9. Howard and Wilma, I couldnt agree more, and what would be the reaction if at an american arena the crowd were told to “stop being so american” – uproar, I expect, and accusations of anti-americanism! Similar arguments are happening over at
    She’s not from Yorkshire.com btw.

  10. > She’s not from Yorkshire.com

    Rimfire: that’s a very weird blog, isn’t it? It appears to derive its “humour” (if you can call it that) from stereotypical thinking so extremely marked that under another kind of categorizing human beings it could be considered racist.

    Unlike our host NFAH here, the three bloggers there rarely have the courage to allow challenging counter-comment, or so it seems to me.

  11. Wait… isn’t Chris Martin English? It seems like it would be more of an insult if an American told the English crowd to stop being so English.

    Well, no matter – if you want a scarily sedate crowd at a rock concert, just come to China. I’m sure English crowds are raucous by comparison. 🙂

  12. Late to this post, but I hope my previous comment didn’t offend. I love to engage in discussions about how we expats find our host country, and often, what is being said about the UK is what I have found about the US. (For example, I often think I have to hold back here in the mid-west because people just don’t say mean things, and we Brits sometimes do.)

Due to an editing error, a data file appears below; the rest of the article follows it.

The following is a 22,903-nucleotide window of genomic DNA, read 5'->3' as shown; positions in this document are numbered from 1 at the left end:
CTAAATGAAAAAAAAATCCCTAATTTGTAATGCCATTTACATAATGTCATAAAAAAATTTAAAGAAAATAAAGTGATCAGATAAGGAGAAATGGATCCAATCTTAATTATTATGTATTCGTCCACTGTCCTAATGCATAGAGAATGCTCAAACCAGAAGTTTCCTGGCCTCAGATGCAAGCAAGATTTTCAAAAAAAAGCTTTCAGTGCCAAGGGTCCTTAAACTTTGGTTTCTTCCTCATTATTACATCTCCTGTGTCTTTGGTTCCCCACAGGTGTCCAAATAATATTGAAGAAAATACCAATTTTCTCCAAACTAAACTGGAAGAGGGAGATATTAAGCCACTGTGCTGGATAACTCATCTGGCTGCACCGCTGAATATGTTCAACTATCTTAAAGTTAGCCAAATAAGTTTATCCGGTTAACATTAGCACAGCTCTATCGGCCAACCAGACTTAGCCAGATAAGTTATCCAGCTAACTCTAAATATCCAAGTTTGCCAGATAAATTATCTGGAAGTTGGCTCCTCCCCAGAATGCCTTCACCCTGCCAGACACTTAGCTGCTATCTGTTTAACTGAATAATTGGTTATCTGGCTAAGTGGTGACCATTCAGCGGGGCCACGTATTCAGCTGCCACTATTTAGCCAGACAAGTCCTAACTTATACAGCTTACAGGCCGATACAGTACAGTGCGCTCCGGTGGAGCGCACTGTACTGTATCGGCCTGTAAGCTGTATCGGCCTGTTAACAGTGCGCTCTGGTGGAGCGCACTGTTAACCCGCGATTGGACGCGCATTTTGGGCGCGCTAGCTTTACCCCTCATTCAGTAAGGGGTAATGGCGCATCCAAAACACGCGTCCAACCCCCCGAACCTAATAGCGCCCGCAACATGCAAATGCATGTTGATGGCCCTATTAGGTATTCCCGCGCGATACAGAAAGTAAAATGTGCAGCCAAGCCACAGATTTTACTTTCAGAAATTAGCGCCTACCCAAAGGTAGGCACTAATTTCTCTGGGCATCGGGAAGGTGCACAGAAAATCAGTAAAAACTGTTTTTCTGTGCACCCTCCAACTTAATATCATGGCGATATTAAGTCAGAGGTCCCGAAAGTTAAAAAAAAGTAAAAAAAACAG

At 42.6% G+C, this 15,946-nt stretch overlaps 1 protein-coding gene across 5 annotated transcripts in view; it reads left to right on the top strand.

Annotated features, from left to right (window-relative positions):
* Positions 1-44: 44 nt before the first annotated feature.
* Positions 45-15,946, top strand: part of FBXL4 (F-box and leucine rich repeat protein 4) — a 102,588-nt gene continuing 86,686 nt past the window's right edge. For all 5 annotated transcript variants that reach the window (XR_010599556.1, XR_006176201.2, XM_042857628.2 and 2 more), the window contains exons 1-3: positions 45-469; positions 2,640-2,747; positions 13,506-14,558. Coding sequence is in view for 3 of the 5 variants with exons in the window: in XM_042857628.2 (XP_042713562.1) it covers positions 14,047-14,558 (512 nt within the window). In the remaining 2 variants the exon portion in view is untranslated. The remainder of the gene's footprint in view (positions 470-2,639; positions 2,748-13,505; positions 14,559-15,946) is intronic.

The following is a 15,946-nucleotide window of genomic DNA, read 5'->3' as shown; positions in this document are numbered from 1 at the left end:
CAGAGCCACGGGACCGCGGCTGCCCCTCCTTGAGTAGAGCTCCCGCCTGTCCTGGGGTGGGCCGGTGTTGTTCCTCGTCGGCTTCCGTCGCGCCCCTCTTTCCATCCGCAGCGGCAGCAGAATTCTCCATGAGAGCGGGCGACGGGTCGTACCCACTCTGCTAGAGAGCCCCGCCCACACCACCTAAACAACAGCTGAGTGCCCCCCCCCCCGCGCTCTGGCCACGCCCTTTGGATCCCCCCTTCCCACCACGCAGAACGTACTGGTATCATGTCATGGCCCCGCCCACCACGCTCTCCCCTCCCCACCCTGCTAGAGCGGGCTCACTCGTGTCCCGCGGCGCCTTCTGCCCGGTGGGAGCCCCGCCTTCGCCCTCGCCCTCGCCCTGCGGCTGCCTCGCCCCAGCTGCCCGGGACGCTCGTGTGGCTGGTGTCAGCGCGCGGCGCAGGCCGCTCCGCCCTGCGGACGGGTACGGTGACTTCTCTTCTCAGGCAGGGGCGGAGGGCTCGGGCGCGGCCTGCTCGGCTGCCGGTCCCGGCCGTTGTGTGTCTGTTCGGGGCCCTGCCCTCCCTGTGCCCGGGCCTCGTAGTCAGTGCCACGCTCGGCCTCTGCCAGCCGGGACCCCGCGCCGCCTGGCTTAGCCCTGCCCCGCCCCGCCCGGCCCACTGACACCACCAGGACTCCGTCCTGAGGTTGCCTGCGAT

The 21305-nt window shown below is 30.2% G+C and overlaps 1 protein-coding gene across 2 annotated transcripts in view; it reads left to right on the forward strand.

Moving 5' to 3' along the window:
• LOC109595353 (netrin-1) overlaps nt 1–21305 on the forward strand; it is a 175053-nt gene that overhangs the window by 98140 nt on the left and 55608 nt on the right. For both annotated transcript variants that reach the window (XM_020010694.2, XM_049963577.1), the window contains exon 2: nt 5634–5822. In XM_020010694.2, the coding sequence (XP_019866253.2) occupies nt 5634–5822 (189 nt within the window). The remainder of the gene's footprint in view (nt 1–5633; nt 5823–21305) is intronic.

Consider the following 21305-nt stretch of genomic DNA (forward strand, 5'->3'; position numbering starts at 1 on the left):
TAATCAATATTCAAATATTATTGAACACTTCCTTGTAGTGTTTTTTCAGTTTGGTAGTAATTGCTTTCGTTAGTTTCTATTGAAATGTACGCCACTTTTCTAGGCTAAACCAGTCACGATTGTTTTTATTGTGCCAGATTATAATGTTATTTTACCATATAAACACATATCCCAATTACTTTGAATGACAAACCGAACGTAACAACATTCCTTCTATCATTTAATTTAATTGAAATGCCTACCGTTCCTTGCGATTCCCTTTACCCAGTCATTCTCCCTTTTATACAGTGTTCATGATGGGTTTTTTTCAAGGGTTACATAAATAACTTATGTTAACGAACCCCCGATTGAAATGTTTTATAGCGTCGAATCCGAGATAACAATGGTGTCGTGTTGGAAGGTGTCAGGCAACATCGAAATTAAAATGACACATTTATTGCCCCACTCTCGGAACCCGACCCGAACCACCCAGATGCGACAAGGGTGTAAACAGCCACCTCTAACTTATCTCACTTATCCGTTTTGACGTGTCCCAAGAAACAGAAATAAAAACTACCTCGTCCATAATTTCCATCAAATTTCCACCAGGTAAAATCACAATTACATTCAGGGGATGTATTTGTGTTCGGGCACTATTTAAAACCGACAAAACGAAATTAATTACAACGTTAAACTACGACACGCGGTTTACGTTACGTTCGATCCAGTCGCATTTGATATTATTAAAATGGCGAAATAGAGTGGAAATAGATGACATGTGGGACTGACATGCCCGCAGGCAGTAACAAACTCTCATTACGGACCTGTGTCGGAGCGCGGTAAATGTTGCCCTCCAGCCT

I also read the “go home” comment, and to this Brit, it merely read as “go to the privacy of your own home and kick the cat”, which is a standard saying and usually not meant as “go back to the USA”.
    Anyhoo, keep blogging!

  13. wow. i don’t actually want to get involved in this discussion, but i think it’s weird that the saying in the UK is “kick the cat” and here it’s “kick the dog.” what’s that about?

  14. Re Europeans hating Americans, I do think 8 years of G.W. Bush certainly haven’t helped, in fact I know a lot of Americans who “hated” Americans during that time–by which I mean, they passionately disagreed with U.S. policies at home and abroad and were aghast at the image of America that was being promoted worldwide. But then I live in New York, which some have said is not really a part of the US at all.